Ethan Wilkinson and battle dragon

Ethan Wilkinson (left) with a supporter and UKIP Wales’ ‘battle dragon’

Given the number of photo-opps Nigel Farage has in pubs, if a UKIP candidate suggests doing an interview in a pub, it’s only reasonable to expect that by the end of it you’ll be boozed-up and nicotined-out. (Isn’t it?)

But, contrary to my hopes, this is not the experience of meeting Ethan Wilkinson, the UKIP candidate for Cardiff North. Like Nigel Farage, he turns up to the pub wearing an immaculate suit; unlike his party’s leader, he is drinking Pepsi – and he’s a Mormon, which means he’s hardly going to whip out the cigarettes, either.

Wilkinson comes over as a very thoughtful candidate. A twenty-four year old student at Cardiff University, he states that his primary driver for leaving the Conservatives, of whom he had been a member for five years, and joining UKIP was the lack of equality in the UK.

“It was Saturday 21st December [last year], which was what the press dubbed panic Saturday,” Wilkinson explains to us. “I think it was reported that something like £6.3 billion pounds were spent, and the newspapers made this stark contrast that twelve million people went out and spent £6.2 billion whilst at the same time there were twelve million people living in poverty.”

“I felt like the Conservatives, the party I was a member of for five years, have had decades, in some cases a hundred years, to address these deep-rooted social problems.”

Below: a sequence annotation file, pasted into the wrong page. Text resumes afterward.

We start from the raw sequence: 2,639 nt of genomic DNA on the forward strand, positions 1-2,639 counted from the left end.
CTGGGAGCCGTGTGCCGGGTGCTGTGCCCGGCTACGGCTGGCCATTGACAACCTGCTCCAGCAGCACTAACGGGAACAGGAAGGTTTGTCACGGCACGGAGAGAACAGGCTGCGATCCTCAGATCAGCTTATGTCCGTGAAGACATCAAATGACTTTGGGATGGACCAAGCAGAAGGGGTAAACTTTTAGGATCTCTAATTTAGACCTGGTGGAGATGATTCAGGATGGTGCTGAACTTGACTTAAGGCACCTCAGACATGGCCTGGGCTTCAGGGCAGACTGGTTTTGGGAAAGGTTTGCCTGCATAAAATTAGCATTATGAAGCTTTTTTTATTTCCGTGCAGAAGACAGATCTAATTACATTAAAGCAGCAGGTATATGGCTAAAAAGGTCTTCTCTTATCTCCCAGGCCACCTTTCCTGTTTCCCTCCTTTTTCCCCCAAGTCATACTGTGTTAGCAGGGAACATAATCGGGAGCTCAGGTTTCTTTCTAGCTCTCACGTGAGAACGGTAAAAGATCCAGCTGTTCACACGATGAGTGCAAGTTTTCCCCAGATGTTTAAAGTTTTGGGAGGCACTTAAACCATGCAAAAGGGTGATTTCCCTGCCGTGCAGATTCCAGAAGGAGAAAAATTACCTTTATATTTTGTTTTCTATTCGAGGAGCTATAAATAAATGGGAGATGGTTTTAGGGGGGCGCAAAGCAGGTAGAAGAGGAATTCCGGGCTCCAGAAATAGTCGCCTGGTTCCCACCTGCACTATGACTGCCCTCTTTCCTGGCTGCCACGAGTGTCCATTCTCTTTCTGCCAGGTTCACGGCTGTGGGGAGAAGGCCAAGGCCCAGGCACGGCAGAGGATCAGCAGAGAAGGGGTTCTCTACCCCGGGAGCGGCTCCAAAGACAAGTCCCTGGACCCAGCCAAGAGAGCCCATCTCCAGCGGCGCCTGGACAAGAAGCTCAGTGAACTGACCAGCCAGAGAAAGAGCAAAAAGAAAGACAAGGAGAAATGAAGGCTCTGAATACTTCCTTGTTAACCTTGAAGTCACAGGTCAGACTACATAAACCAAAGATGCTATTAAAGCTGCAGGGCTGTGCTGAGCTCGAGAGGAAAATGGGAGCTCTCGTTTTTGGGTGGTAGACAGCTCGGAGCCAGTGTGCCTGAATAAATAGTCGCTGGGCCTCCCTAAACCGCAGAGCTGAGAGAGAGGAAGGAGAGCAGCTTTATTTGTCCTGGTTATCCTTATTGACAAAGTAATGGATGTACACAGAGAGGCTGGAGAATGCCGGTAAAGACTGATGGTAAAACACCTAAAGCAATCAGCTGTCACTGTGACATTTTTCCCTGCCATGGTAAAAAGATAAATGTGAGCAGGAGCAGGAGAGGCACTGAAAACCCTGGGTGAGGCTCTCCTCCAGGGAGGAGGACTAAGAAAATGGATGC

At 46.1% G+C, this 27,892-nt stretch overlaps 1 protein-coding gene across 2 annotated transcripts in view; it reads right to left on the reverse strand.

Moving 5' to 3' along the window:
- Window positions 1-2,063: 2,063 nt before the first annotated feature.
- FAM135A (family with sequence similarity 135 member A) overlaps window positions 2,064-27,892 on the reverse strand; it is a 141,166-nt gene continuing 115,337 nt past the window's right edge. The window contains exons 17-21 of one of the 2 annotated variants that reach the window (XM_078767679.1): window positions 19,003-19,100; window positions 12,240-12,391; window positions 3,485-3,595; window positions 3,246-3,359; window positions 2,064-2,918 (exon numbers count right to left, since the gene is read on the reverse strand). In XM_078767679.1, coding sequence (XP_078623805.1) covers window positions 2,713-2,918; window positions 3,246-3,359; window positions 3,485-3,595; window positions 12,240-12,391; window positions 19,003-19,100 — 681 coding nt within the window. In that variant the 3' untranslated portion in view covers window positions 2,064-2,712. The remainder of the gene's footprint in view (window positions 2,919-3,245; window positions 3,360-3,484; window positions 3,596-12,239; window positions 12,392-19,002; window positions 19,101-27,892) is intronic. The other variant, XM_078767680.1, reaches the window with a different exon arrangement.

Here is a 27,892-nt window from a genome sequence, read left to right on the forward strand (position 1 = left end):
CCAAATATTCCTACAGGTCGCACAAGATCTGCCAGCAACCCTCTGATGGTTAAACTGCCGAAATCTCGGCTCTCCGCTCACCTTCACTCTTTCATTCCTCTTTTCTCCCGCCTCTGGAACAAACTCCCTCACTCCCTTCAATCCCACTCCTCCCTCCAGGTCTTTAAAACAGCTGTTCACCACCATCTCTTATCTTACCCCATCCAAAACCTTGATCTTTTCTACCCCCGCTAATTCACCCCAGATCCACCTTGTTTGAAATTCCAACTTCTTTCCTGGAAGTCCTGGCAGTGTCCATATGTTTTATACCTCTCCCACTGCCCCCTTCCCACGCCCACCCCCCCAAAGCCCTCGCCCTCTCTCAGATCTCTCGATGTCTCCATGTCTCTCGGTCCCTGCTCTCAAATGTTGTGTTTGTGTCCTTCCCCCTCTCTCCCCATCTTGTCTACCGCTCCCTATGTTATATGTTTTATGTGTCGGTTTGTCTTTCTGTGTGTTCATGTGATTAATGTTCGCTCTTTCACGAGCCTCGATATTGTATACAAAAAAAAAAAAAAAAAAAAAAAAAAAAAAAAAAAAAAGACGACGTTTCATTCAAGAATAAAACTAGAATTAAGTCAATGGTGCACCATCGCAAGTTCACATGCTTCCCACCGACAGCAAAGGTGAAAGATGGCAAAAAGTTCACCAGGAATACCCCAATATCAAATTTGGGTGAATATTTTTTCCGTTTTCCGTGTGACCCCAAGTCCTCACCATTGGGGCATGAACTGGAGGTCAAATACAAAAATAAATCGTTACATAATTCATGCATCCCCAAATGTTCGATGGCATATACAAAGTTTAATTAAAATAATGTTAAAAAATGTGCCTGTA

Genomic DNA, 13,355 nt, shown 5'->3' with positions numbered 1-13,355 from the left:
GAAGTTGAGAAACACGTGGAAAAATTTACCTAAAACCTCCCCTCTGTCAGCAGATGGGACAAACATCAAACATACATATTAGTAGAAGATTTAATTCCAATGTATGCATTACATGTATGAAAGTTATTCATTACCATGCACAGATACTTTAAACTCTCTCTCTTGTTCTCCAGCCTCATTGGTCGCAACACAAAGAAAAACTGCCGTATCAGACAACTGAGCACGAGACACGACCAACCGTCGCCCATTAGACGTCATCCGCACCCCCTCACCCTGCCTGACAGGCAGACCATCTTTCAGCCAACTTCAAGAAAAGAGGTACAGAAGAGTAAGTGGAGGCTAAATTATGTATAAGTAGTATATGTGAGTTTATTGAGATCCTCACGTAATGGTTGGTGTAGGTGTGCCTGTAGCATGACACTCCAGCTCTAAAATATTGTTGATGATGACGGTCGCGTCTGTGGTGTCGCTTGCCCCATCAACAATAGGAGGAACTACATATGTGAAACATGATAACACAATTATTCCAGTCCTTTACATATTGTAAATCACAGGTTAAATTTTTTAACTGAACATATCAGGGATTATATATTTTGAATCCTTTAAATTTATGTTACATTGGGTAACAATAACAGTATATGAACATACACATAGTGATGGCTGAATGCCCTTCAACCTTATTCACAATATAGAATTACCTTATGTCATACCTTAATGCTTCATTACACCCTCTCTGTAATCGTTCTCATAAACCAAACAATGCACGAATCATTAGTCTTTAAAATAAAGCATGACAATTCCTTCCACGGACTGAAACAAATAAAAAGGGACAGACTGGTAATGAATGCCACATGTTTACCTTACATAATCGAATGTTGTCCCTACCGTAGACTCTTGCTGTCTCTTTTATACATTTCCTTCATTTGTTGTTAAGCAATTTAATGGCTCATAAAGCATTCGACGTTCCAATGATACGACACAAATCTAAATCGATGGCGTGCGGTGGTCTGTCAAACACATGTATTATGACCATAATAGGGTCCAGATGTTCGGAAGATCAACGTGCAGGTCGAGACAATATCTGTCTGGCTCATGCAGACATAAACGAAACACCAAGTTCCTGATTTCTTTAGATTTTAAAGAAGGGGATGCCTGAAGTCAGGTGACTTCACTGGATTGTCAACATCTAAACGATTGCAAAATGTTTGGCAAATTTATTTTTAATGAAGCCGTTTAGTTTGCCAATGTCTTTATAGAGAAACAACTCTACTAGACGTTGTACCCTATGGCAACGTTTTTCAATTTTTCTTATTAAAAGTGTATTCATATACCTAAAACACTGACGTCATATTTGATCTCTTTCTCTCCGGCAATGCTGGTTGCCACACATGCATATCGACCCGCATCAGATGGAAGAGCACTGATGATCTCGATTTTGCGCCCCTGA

Wilkinson contrasts this situation with the amount of money spent on EU membership and foreign aid. “At the same time we have a government that’s hell-bent on spending £9 billion year on the EU, in which our membership of a political union is not dependent on trade:  various companies have come out and said if we were to leave the EU, jobs wouldn’t be lost.

“The government has also committed to spending 0.7% GDP on foreign aid – I have nothing against foreign aid, but I’d rather see trade over aid. There’s reports just come out saying £1,000 a day is being paid on consultants for African and Asian projects – this is a crazy amount of money in times of austerity.

“Things like HS2, that’s £4 billion. These crazy sums of money that could be re-routed back to addressing these social issues.”

The prominence of UKIP ‘muppets’ in the media, Wilkinson adds, made him cautious about joining the party in the first place. “I was very worried by some of the muppets we have in the party. All parties have them, but obviously the media is attracted to more of the UKIP ones.

“I’m deeply religious, and there’s no way I would associate with a party that’s racist.”

He says, too, that when he meets people who are inclined to support UKIP from simple dislike of foreigners, he attempts to explain that any problems caused by immigration are systemic ones. “We’ve been trying to engage a massive part of the electorate that’s never voted before, and obviously you can’t gauge their views if they’re not members, if they’re just supporters, but it does worry me.”